better person #BERLIN
What else is there to say about the Berlin music scene that has not been written or spoken about before. Celebrated as a bastion for culture and creativity with a history of rebellion, revolution, and renewal. After the fall of the wall, known as the ‘Cocaine’ of Europe, artists flocked here to pursue that free artistic spirit, done famously by David Bowie and Iggy Pop.
Today, it’s still known as the party city, but there’s much more to the Berlin music scene than just drugs and it’s famous techno temples. It’s also a hub for some of the most unique and unmissable talents, such as Better Person – the solo project of Polish born Adam Byczowski. Like many young artists, he came to Berlin searching for cheap rent and inspiration to create music. His music tells the story of a sometimes lonely man after years living and growing up in a foreign city, filled with moody melancholy, kitschy euro-pop tunes and sensitive vocals.
In second last episode for season 3, we caught up with Better Person and get to know the man behind the music, the pains that influence his beats, and if he really is lonely?
Can you tell us a little bit about what led you to Berlin?
I moved to Berlin about six years ago from Warsaw in search of cheap rent, and I did find it, but it’s now gone.
We read that you had quite the nomadic life. How has living in Berlin changed you musically?
I grew a lot in Berlin because I moved here when I was about 21 or 22, which is a time where you do a lot of growing up. It’s hard to say - I’ve just been living here, so I’ve mostly been making music about living my life here.
21 is quite a transformative year to move somewhere on your own, and a lot of your music has this melancholic, romantic aspect to it. Are you a LONELY person?
Well I’m not necessarily lonely - I do have a lot of friends here, almost too many. I also have a girlfriend which is quite important, but I would say that I am a romantic, like we all are.
We notice you’rE very simplistic in your life performance, and the effect is quite impactful. Is the visual aspect part of your music and performance as well?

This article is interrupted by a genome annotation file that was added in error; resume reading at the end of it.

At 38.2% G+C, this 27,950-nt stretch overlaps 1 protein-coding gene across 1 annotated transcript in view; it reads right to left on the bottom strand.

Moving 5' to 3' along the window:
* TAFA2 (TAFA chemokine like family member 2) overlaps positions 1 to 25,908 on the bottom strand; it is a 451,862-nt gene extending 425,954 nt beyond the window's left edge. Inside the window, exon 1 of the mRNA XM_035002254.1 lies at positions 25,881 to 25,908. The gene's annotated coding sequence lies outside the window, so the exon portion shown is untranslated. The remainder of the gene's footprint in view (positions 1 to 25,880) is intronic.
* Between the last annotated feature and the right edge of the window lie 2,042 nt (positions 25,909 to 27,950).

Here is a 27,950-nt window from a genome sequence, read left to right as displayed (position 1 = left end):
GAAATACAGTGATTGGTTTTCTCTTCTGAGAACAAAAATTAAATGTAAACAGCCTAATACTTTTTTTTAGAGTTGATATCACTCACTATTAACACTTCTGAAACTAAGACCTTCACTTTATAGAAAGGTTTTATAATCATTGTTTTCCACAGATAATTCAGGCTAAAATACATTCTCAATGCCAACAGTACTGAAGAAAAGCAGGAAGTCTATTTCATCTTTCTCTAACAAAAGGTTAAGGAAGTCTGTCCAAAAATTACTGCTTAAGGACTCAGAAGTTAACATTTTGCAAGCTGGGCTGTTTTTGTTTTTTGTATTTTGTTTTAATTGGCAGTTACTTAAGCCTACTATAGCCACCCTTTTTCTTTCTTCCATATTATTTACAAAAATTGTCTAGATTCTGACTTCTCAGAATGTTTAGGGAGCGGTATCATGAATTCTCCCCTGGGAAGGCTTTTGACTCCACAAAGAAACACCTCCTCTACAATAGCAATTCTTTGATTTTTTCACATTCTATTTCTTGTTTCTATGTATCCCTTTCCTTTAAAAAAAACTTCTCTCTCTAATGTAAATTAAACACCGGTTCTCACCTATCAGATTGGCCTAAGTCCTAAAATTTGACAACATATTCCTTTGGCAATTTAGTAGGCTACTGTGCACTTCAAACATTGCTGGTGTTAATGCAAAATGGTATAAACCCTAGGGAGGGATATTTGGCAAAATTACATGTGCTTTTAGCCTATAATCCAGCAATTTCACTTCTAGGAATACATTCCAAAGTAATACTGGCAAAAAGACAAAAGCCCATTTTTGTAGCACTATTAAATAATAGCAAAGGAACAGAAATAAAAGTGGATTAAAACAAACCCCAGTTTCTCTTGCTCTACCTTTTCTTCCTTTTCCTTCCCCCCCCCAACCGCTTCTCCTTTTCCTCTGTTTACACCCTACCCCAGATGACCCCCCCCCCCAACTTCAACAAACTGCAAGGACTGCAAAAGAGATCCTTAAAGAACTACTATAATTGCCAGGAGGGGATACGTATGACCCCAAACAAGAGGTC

Sure, as much as everything is important in this project. I guess in this presentation of it, the idea was that it was going to be just me, with no distractions. I make all the music myself so there’s no point in having anyone else on stage since it’s just me.
Can you tell us a little bit about the inspiration?
The song was originally about the inevitable pains behind a one night stand and the confusion that comes with it. You fall for someone and you realize it was just a one time thing and there’s this feeling of emptiness behind the whole act. I wrote the song when I was in Paris actually, 2 years ago, and I was very much inspired by French music at the time. But all the music that I make, I want to be very visibly European. It’s a bit of a nod to this kind of Euro-sound.
Most of your songs are in Polish - is there a reason behind singing in your native tongue, even with the Euro-sound?
No, it just kind of came naturally. I wasn’t even thinking about it. I just sang the song and published it without even really thinking about it so much, but it worked really well, and right now, I would say that 50% of my material is in Polish.
Tell us something that people would be surprised to know about you.
Every time that I’m on Instagram, it means I’m sitting on the toilet. Whenever you get a like from Better Person, it means that I’m actually pooping.
We were talking about Berlin as an ambitious city - is that something you’ve noticed just recently?
“Berlin is a coffee shop for people that once failed in their cities.” I find that quote more and more true recently. Berlin itself can be pretty ambitious, but not in the part of culture that I’m trying to participate in. I feel like when you’re a dance musician or you make club music, it’s a pretty good place to be for you. But when you try to make pop music, you very quickly hit a wall. I think that people are very much interested in relaxing and having a good time, which is not a bad thing, but it’s something that I’ve been trying to avoid in my life in order to focus on my work. On the other hand, it’s a very beautiful city and it’s extremely affordable, so if you want to focus on your work, you definitely can. But the price of beer and the fact that you can drink in the streets have been a very big distraction to me.
Is that why you’re going to LA, to make your next album?
Oh no, that’s purely circumstantial. I’m working with a producer that’s based in LA, but I do really love it there. When I first moved to Berlin, I was very much in love with the city and the general feeling it gave me. It just feels good to walk down the street in Berlin - I will always have that feeling about it. I guess LA was the first city that, after so many years here, I had that feeling. I was standing on the street and the sun was setting, and it was warm, and here it was winter, and I just had this kind of awakening that maybe it was time for me to go.
Give us five key words about your music.
Personal, simple, European, romantic, hopefully timeless